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What I Learned from Self-Publishing My First Zine

What I Learned from Self-Publishing My First Zine

Zine donations from GGSSG artists to the CCP Library. Image from CCP Intertextual Division | Facebook.

On March 24, 2017, Berna Sastrillo, Jules Ruizol, and I were lucky enough to be part of Gandang-ganda Sa Sariling Gawa, a book/zine/art fair in celebration of National Women’s Month, organized by Gantala Press and CCP Intertextual Division. We were there along with other talented local female artists and collectives, with tables lined up at the Silangan Hall of the Cultural Center of the Philippines.

The scene at the hall of zines. Image from CCP Intertextual Division | Facebook.

But how exactly did we get here?

Berna, Jules, and I agreed less than a month before the event to enlist our names. Funny thing is: we all had nothing at the time. Yes, nothing. Berna and I had a few short stories in mind to include in our zines while Jules was in the early stages of sketching her art. But that was it.

We were all clueless about how to produce zines and art for a fair – and we only had three weeks to prepare.

Left to right: Jules, the author, and Berna. Image from CCP Intertextual Division | Facebook.

What is a Zine?

The great thing about self-publishing your own zine is that you have the freedom to do anything you want with it. Pronounced as “zeen,” a zine is a DIY version of a magazine that relies on budget photocopy work for reproduction.

The folks at Better Living Through Xeroxography (Adam David and Chingbee Cruz) deem zine-making a valuable and empowering art for local talent who simply want to get their work out to the public. It’s one creative way to introduce yourself and to say that your voice matters.

Conceptualizing My Zine

Although I did have a few finished stories and a few concepts in mind for my zine, there wasn’t any overarching theme or idea that would pull them together. I didn’t want a thoughtless hodgepodge of words for my first zine. But there were only two weeks before the event, and I was a nervous wreck.

My sister-in-law did a smart thing. She told me to step outside the house with a notebook and pen, walk to the park, clear my head, and start writing whatever comes to me.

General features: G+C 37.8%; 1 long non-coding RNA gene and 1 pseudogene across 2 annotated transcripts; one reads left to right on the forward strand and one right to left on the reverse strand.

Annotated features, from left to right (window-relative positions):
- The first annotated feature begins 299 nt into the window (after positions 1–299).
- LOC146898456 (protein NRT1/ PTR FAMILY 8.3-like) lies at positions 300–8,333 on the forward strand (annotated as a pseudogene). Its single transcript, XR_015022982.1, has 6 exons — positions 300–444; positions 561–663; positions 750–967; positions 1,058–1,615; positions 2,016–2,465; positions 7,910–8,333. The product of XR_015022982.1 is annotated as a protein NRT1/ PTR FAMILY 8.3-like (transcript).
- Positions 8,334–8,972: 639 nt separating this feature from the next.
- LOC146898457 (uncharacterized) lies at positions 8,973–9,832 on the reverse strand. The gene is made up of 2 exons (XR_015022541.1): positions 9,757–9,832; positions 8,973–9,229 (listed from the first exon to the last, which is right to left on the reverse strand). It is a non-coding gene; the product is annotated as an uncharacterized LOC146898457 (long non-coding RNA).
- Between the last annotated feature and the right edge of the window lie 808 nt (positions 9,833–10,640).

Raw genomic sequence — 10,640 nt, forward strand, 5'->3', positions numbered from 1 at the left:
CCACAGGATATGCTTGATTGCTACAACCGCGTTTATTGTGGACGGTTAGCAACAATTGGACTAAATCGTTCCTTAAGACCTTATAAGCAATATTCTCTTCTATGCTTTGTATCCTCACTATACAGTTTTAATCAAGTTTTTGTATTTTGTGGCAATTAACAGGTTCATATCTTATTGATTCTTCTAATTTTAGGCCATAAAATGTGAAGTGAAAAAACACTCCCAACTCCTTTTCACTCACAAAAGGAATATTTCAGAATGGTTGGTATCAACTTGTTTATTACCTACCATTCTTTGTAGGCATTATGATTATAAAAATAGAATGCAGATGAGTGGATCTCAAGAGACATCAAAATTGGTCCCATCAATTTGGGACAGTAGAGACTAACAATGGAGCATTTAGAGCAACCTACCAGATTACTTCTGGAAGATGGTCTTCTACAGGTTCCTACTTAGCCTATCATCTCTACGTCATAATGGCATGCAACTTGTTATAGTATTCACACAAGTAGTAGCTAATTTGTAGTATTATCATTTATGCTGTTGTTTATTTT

And that’s where the idea for my first zine was born.

The Writing Process

My zine, entitled The Female Dilemma, was tied to the theme of the book fair: women. I initially had just five stories in mind but expanded the collection to eight instead because of how easy it was to write once I had a theme in mind.

Always outline your work. The more confident you are with the structure, the more comfortable you will be during the writing process.

Art, Layout, and Printing

The beauty in zine-making is the cut-and-paste aspect of it. Although many artists have gone digital, there are still a number of self-published zine-makers who take the traditional route.

I really wanted to do digital collage art, but I’m really, really bad at Photoshop. Instead, what I did was I looked through old photographs of women in my life, including my mother, my sisters, my aunts, and my grandmother. Then, I got a few elements of my collage art from magazines, glued them together, and scanned the final artwork.

A collage art of the author’s mother. Image from the author.

Layouting was pretty easy, thanks to Microsoft Publisher. I’ve been using Publisher since high school; I was happy that the final layout of my zine wasn’t nearly half as bad as I expected.

Lastly: printing. If there are two things that I could suggest to future zine-makers, they are:

  1. Don’t cram printing. Give your chosen printing press at least seven days before the deadline to get the printing done. Go through your work, a thousand times if you could, before handing in the final file.
  2. Look for a printing press you trust. There are many excellent printing shops with high prices, and there are those with cheap rates but with awful quality. Look for one that gives you reasonable prices in exchange for dependable service and beautiful output. I worked with Primex Printing for my zine. Although I know the rates could have gone lower, I was extremely happy with my experience with them.

This is the final result*:

Kat on her “wrote way too many stories” days. Image from the author.

Will I Do It Again?

Yes, without a doubt. Self-publishing isn’t the easiest thing in the world, but it is definitely gratifying. Seeing all the work you’ve done materialize into a piece of art your readers will enjoy is one of the best feelings in the world.

*I’ll be selling The Female Dilemma in future book fairs. If you want a copy, click here.

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